Your nervous system has two automatic or reflexive ways of responding to stressful events:

  • Mobilization, or fight-or-flight, occurs when social engagement isn’t appropriate and you need to defend yourself or escape the danger of a traumatic event.  The heart pounds faster, blood pressure rises, and muscles tighten, increasing your strength and reaction speed.  Once the danger has passed, the nervous system calms your body, lowering heart rate and blood pressure, and winding back down to its normal balance.
  • Immobilization occurs when you’ve experienced an overwhelming amount of stress in a situation and, while the immediate danger has passed, you find yourself “stuck.”  Your nervous system is unable to return to its normal state of balance and you’re unable to move on from the event. This is PTSD.

PTSD self-help tip 1: Get moving

As well as releasing endorphins and making you feel better, by really focusing on your body and how it feels as you move, exercise can help your nervous system become “unstuck”.

  • Any rhythmic exercise that engages both your arms and legs—such as walking, running, swimming or dancing—works well if instead of focusing on your thoughts, you focus on how your body feels.
  • Notice the sensation of your feet hitting the ground, for example, or the rhythm of your breathing, or the feeling of the wind on your skin.
  • Rock climbing, boxing, weight training, or martial arts can make it easier to focus on your body movements—after all, if you don’t, you could get hurt.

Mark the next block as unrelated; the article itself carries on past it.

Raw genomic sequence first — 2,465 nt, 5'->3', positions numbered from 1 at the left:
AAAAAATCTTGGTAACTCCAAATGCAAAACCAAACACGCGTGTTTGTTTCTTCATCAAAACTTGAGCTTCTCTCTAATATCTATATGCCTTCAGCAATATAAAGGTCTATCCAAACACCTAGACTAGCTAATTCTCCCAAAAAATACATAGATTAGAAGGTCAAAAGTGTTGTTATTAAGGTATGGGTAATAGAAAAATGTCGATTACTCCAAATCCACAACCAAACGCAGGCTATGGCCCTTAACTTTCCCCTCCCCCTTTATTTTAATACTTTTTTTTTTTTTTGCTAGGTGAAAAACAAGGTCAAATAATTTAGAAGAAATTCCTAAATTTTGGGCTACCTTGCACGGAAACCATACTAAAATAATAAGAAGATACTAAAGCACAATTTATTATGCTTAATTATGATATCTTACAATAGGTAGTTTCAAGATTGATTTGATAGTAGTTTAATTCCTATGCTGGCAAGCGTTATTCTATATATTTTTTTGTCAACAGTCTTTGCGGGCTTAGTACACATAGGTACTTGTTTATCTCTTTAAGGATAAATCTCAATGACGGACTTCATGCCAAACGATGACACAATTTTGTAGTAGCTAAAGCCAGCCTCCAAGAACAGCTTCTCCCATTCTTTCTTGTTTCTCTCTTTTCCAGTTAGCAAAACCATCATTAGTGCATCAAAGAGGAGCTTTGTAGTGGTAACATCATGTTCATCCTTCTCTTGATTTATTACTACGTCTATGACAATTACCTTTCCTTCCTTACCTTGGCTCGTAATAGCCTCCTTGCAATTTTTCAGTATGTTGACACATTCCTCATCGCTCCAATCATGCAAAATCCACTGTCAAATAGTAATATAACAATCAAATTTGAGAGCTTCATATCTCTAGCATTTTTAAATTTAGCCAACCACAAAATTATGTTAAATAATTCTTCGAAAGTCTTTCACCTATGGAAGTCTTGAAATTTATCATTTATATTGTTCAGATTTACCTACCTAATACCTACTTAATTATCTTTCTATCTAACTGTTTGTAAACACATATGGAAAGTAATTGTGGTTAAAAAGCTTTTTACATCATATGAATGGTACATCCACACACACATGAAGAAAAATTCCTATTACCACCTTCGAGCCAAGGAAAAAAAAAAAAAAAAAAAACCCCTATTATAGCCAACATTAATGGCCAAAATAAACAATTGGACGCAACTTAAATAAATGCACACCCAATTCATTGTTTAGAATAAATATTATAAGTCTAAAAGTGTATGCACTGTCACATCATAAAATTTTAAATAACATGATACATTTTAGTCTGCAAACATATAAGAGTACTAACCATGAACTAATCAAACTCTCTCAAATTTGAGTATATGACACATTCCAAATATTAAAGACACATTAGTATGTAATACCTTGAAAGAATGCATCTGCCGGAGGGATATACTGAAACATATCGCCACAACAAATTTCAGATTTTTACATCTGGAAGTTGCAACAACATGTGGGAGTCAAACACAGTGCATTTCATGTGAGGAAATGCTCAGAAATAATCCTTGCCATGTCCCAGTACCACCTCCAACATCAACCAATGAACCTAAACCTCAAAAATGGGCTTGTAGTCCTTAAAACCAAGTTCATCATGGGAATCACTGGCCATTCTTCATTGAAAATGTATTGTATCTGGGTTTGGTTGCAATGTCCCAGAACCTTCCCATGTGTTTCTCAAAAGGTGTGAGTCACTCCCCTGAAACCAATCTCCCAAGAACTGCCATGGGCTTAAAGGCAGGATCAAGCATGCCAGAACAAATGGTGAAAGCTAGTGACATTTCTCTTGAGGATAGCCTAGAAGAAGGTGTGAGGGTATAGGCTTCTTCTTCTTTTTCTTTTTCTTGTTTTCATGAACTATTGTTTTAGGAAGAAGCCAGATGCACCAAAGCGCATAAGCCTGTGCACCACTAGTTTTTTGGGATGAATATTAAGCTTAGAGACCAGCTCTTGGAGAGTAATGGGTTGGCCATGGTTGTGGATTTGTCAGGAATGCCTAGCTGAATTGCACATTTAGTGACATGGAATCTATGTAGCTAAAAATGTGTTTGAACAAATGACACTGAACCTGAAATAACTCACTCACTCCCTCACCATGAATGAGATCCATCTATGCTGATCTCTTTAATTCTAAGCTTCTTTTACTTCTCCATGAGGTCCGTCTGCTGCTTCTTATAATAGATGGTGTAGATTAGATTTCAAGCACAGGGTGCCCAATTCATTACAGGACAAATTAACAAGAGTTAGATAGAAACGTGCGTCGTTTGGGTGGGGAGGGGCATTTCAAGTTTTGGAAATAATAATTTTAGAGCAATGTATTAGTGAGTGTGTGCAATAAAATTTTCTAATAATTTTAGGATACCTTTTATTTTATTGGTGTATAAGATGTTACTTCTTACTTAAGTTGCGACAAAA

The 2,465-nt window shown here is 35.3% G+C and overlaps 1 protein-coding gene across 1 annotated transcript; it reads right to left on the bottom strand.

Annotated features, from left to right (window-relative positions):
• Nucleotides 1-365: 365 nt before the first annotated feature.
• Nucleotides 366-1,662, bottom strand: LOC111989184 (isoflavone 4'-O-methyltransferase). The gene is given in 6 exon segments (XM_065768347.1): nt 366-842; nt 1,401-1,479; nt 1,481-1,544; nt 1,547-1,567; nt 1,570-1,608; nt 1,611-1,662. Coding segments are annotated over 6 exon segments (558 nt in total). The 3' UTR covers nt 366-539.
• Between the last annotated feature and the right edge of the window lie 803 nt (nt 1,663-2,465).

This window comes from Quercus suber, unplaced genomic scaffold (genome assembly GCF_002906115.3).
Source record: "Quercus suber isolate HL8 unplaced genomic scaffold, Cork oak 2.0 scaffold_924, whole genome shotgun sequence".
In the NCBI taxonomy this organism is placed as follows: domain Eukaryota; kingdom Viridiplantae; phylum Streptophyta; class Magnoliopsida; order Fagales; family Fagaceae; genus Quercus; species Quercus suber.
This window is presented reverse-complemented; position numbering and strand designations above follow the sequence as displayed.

• Aim to exercise for 30 minutes or more each day—or if it’s easier, three 10-minute spurts of exercise.

Spend time in nature

Pursuing outdoor activities like hiking, camping, mountain biking, rock climbing, whitewater rafting, and skiing helps veterans cope with PTSD symptoms and transition back into civilian life.  Anyone with PTSD can benefit from the relaxation, seclusion, and peace that come with being out in nature.  Seek out local organizations that offer outdoor recreation or team building opportunities.

PTSD self-help tip 2:

Self-regulate your nervous system

Learning that you can change your arousal system and calm yourself can directly challenge the sense of helplessness that is a common symptom of PTSD.

  • Mindful breathing is a quick way to calm yourself.  Simply take 60 breaths, focusing your attention on each out breath.
  • Sensory input.  Just as specific sights, noises, or smells can instantly transport you back to the traumatic event, so too can sensory input quickly calm you down.  The key is to find the sensory input that works for you.  Does listening to an uplifting song make you feel calm?  Or smelling ground coffee or a certain brand of cologne?  Or maybe petting an animal works quickly to make you feel at ease? Everyone responds to sensory input a little differently, so experiment to find what works best for you.
  • Reconnect emotionally.  Reconnecting to uncomfortable emotions without becoming overwhelmed can make a huge difference in your ability to manage stress, balance your moods, and take back control of your life.

PTSD self-help tip 3:

Connect with others

Once the fight or flight reflex has been triggered, face-to-face connection with people who make you feel safe and valued is the quickest, most effective way of bringing your nervous system back into balance.  The kind and caring support of others can be vital to your recovery.  Look for someone you can talk to for an uninterrupted period of time, someone who will listen to you without judging, criticizing, or continually being distracted.  That person may be your significant other, a family member, a friend, or professional therapist.

If connecting is difficult

No matter how close you are to the person or how helpful they try to be, the symptoms of PTSD that leave your nervous system feeling “stuck” can also make it difficult to connect to others.  If you still don’t feel any better after talking, there are ways to help the process along.

  • Exercise or move.  Before chatting with a friend, either exercise or move around.  Jump up and down, swing your arms and legs, or just flail around.  Your head will feel clearer and you’ll find it easier to connect.